I don’t recall how I pulled it off in terms of where I stashed the comic books, but I started at the top of the pile and worked my way through them all. They were fun. There was no rush. No pressure. The meaning of the text often correlated with the visual message. “Pow!” for example. But there were also some subtle and subversive story lines that I found very appealing. One theme that appeared over and over was the idea that science had turned at least some of us into monsters. And though I did not know it at the time, the comics were introducing me to the wonders of metaphor and allegory. Endless examples of how something simple but compelling can trigger an intuitive understanding in the mind of the beholder more effectively than ideas transmitted through the obfuscating channels of reason and argument.

At the bottom of the box was a copy of a “Classics Illustrated” edition of “David Copperfield” by Charles Dickens. Here was story telling of a sort I had not encountered before. Regular human beings, but outsized dilemmas. Almost immediately it occurred to me that if I was going to try to muscle through such complicated stuff I might as well give the “real” book a go.

There was a little branch library not far from where I lived. I think I may have already had a library card. If so I don’t recall how I might have come by it, but in any event I visited the library and poked around until I found several books by Dickens standing together. “David Copperfield” was not one of them.

Instead my eye fell upon a copy of “Great Expectations.” I was not certain what the title meant but it sounded important, and it wasn’t all that thick, so I checked it out. It took weeks, but it was summer, I had lots of time to myself, so I read the whole thing. For me this was an accomplishment of monumental proportions. Simply finishing a book was a tremendous shot in the arm that allowed me to feel a little better about a second run at sixth grade at a new school than I had ever previously felt about anything related to education.

And then there was “Great Expectations” itself. Dr. Google tells me that when Dickens first thought of the story he described it to a friend as “a very fine, new and grotesque idea.” I certainly found it so. Wonderfully so. The contrast with my actual life of everything-looks-okay-suburban-uniformity and hypocritical religious posturing, punctuated by random clandestine and incomprehensible traumatic experiences was striking and liberating. I couldn’t have explained it then, but Dickens introduced me to the magical ordering of a good story. In a well-told-tale all the parts come together and make sense. Wonderfully comforting to imagine and entirely unlike the scary maze of bewildering details that was my “real” life.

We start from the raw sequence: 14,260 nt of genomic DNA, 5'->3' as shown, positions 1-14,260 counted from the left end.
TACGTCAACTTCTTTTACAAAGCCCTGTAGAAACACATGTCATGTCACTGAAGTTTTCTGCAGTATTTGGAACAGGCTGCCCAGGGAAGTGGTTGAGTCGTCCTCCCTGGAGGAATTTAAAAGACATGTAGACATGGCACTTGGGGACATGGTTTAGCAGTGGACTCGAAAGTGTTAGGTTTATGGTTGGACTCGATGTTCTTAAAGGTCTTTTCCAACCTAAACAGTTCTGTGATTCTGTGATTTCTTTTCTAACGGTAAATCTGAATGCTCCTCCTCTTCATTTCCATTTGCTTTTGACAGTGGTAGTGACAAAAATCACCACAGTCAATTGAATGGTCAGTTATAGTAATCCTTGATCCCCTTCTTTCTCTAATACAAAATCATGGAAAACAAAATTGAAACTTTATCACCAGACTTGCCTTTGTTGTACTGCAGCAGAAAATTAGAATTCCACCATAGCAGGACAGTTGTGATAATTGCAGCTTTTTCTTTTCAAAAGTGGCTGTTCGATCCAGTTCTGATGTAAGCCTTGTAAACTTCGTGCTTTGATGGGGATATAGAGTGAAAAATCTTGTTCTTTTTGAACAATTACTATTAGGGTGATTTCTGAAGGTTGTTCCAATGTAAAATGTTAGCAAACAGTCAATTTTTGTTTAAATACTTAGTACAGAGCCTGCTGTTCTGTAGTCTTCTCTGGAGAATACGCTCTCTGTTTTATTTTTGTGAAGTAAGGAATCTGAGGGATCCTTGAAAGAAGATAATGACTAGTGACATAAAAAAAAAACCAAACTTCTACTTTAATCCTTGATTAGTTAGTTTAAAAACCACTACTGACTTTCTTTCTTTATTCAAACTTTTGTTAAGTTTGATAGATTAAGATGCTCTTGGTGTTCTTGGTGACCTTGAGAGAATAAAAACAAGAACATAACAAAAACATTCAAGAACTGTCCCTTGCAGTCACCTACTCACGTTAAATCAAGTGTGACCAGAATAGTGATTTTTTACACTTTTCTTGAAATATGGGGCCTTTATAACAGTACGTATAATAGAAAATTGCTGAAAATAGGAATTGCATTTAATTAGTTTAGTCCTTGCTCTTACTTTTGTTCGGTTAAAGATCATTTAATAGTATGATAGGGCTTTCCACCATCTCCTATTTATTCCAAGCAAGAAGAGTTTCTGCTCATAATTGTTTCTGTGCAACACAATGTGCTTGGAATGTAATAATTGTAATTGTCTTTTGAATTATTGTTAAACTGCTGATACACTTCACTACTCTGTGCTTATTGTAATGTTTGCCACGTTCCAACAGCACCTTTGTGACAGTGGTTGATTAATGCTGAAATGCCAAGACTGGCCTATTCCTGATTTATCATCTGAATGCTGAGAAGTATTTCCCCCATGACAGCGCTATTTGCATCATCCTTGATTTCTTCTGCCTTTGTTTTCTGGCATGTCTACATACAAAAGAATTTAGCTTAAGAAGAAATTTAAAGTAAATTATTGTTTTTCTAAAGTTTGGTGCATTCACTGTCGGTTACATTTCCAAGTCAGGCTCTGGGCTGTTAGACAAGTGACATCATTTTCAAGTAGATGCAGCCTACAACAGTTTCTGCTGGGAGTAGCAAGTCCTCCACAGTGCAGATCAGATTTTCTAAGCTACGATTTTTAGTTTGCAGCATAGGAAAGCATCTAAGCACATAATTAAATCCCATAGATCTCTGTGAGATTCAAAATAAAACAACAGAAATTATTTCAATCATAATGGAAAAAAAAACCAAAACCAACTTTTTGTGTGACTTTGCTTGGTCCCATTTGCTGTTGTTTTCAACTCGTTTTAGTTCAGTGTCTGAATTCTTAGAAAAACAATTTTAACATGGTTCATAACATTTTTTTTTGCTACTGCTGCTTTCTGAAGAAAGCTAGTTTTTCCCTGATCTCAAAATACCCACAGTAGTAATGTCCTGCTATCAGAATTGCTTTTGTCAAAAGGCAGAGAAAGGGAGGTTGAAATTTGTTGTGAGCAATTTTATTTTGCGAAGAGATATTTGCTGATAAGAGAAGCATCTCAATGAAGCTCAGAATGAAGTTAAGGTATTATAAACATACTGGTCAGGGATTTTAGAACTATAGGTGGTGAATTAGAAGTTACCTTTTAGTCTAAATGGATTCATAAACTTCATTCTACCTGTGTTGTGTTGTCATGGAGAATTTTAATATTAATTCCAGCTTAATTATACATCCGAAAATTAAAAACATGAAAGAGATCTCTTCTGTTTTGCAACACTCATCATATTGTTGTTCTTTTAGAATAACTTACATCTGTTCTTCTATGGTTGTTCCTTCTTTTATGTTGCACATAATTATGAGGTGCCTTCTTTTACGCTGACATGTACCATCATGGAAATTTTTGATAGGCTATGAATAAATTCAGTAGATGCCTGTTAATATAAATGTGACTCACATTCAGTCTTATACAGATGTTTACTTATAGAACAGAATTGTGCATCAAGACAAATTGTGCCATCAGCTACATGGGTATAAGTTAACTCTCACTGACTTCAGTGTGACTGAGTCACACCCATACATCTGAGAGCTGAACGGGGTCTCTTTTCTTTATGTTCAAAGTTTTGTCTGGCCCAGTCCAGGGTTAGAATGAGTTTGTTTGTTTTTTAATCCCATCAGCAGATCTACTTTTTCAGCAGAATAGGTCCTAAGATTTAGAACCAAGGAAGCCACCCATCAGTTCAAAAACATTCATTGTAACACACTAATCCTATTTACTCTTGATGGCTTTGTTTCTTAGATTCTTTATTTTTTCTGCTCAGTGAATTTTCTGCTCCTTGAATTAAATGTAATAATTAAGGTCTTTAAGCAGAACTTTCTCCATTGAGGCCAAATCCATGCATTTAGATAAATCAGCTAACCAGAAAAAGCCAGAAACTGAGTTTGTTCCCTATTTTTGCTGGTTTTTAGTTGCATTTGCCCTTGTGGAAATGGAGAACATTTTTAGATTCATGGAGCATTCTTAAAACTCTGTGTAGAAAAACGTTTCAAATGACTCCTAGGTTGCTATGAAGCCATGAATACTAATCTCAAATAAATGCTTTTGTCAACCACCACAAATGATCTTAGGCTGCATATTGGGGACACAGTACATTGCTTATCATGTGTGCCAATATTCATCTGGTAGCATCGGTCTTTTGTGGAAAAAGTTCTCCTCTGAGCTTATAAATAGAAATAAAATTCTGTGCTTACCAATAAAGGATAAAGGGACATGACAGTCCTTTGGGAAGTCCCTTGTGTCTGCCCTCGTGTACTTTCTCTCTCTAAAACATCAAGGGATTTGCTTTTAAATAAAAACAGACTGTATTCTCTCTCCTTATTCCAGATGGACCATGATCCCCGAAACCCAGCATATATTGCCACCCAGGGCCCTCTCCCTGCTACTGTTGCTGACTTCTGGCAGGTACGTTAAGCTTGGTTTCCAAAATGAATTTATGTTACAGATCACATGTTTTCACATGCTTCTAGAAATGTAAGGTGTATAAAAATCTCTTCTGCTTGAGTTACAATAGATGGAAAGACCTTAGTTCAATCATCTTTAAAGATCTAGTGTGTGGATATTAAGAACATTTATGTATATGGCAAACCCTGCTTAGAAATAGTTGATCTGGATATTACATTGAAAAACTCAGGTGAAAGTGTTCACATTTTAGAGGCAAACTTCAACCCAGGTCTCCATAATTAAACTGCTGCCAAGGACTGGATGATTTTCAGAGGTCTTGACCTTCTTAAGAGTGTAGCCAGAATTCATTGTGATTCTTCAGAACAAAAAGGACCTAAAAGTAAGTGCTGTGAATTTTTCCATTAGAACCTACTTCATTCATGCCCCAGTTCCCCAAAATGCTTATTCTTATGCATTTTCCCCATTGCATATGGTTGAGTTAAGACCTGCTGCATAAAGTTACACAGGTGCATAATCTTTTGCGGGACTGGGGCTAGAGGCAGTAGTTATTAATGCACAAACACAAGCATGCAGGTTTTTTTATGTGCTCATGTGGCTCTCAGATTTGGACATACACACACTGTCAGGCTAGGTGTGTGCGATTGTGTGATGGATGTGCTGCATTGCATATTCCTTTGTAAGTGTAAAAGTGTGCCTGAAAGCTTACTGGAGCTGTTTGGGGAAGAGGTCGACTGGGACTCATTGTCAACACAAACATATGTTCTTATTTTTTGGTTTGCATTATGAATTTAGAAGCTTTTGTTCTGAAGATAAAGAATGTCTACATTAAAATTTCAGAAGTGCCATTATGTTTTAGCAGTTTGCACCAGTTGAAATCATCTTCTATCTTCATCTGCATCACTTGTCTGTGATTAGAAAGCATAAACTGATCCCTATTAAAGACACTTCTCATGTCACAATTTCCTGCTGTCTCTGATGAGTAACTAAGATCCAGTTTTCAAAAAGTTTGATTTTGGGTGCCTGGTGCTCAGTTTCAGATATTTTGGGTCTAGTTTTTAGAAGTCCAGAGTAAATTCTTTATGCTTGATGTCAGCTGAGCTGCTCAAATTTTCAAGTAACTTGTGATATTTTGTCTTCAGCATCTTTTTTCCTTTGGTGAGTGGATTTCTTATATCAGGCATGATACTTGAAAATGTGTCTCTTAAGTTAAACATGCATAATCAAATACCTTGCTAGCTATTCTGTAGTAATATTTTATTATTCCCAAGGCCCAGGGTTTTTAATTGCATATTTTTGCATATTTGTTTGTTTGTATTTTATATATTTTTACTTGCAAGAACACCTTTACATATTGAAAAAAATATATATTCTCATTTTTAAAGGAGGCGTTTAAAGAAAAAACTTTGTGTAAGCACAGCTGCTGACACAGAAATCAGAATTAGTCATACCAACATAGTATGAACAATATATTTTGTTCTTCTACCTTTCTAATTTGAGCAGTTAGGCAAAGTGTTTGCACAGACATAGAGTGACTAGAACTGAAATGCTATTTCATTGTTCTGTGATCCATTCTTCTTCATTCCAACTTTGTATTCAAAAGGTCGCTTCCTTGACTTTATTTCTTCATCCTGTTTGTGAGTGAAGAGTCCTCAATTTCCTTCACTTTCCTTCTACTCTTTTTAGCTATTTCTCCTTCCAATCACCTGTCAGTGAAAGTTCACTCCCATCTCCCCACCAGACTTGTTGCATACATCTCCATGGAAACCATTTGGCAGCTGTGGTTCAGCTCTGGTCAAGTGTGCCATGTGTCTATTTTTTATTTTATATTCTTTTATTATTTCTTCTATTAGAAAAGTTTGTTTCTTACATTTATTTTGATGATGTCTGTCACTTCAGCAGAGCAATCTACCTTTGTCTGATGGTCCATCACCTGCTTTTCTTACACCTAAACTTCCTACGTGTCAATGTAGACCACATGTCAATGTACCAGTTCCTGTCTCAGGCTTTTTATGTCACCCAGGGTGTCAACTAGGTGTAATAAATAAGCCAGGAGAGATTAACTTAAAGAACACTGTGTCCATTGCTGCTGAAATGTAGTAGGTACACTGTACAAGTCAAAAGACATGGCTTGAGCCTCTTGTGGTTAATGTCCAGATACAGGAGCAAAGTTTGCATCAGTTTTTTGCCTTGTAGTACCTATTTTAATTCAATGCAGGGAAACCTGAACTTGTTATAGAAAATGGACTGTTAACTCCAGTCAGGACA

Having witnessed the debunking of “good” people and institutions at a tender age, I was isolated in my understanding. I had thoughts I could not share. But Dickens seemed to understand completely. His story was unflinching in its portrayal of how children can be tormented by adults. How grotesque experiences cannot help but be internalized and become the frame upon which a façade is built. How big a part luck can play in whether the grotesque underpinning can be seen through the façade. How fortunate and fragile is happiness, regarding which Dickens audaciously suggested that if your luck permits you the opportunity to occasionally perform a kind act there is a chance things will go better for you and those you love than might otherwise have been the case.

By the way, “Great Expectations” has two endings. In the original, the guy does not get the girl. In the second, which Dickens composed by popular demand, it is suggested that the guy probably does get the girl. Back then I wouldn’t have been able to describe it this way, but the multi-dimensional implications of two endings was incredibly exciting. I still read very slowly, and in stressful situations my eyes still do not want to focus on “the next word.” This makes me no good at games where you have to read instructions and act quickly, but I tend to remember a good deal of what I read.